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Textbook Teamwork

On February 6, 2015, Jeff Correll and two friends took a “snow day” at Whitetail Resort in Mercersburg, Pa. After several runs, the 30-year-old felt something wasn’t right so he took off his snow board and sat down next to a ski patrol shack at the top of the hill. A nearby ski instructor noticed Jeff swaying as he sat, but she thought he was listening to music. Within seconds, Jeff fell to the ground and started convulsing. At the same time, a ski patroller in the shack saw Jeff fall and retrieved an automated external defibrillator or AED and with the help of another patroller started to work on Jeff.

A Pennsylvania physician also decided to take a snow day. Seconds after Jeff fell to the ground, Juliusz Nitecki, M.D., got off the ski lift and spotted Jeff, the AED and ski patrollers. Dr. Nitecki identified himself as a physician and offered to help. “I thought that the ski patrollers probably didn’t encounter too many cardiac arrests,” says Dr. Nitecki. But luckily for Jeff, two of the ski patrollers were emergency medical technicians.

While the Mercersburg Advanced Life Support Unit responded to the call, Dr. Nitecki continued to perform chest compressions. Unconscious and without a pulse, Jeff was shocked four times before he was strapped to a toboggan. Knowing that chest compressions must continue, Dr. Nitecki took off his ski boots, straddled Jeff and continued to work on his patient as a ski patroller transported them down the hill. “I thought he was gone,” says Dr. Nitecki.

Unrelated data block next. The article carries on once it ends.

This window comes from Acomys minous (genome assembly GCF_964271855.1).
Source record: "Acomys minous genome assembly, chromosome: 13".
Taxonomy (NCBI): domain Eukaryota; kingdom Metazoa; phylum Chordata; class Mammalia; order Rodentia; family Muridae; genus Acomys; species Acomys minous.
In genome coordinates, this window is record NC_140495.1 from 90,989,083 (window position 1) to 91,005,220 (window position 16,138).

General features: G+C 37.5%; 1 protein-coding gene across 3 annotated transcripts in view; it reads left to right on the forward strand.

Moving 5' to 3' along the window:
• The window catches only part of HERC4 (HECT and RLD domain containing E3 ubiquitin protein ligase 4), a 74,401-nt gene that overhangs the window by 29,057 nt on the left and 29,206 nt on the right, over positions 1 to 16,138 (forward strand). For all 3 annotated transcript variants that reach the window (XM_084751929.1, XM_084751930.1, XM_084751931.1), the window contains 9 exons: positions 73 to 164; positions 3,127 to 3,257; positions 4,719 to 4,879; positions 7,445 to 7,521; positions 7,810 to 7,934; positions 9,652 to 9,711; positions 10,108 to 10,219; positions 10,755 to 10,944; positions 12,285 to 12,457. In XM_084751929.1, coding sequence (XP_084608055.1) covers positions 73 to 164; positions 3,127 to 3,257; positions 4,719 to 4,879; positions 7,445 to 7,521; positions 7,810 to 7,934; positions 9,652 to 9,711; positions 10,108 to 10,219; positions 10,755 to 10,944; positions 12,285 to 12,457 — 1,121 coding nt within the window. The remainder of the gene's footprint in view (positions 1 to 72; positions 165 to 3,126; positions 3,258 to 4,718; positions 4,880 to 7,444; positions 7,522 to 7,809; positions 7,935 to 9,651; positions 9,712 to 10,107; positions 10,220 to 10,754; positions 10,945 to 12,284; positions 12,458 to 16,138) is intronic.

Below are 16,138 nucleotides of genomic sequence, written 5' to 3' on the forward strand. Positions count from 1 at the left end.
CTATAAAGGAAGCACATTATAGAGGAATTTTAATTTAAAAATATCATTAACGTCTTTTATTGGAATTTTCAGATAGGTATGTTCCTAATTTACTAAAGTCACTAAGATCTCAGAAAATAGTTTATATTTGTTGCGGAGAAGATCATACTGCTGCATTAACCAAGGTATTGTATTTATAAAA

Once in the ambulance, an IV was started and Jeff regained consciousness. He was airlifted to Meritus Medical Center and upon arrival, it was confirmed that Jeff had suffered a heart attack. Thirty minutes later, interventional cardiologist Payam Fallahi, M.D., performed an angioplasty to open Jeff’s artery. Two hours later, he was awake and talking. “It was unbelievable,” says Dr. Fallahi.

A heart attack was the last thing on Jeff Correll’s mind that Friday, but the quick-thinking first responders knew the signs of a heart attack and understood the importance of chest compressions. From the ski patrollers and Dr. Nitecki to EMS and Dr. Fallahi, all players helped save Jeff’s life. Cardiologists use the phrase, time is muscle because the longer the wait before having an angioplasty, the more heart tissue dies.

Jeff fell to the ground at 11:30 a.m. By 1:04 p.m., he was in Meritus Medical Center’s cardiac catheterization lab and Dr. Fallahi was opening up his artery. That’s the definition of teamwork. Click here to learn more about Meritus Medical Center’s cardiac catheterization lab and its award-winning cardiac care.

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